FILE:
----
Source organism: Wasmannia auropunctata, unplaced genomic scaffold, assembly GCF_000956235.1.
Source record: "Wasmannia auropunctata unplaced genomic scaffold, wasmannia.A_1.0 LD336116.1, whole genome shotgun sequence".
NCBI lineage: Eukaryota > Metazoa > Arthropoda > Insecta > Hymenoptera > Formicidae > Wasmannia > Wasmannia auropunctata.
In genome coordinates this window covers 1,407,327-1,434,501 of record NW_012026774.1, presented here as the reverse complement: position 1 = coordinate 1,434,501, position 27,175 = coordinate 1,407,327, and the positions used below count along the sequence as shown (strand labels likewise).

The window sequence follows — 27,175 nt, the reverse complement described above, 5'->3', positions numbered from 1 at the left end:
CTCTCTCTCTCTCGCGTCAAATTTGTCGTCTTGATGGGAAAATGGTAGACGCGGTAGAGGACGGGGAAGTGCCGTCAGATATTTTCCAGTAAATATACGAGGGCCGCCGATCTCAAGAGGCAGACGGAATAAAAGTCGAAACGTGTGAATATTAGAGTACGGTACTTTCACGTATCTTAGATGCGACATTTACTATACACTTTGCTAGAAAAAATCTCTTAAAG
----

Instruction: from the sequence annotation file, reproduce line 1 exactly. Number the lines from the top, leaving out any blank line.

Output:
Source organism: Wasmannia auropunctata, unplaced genomic scaffold, assembly GCF_000956235.1.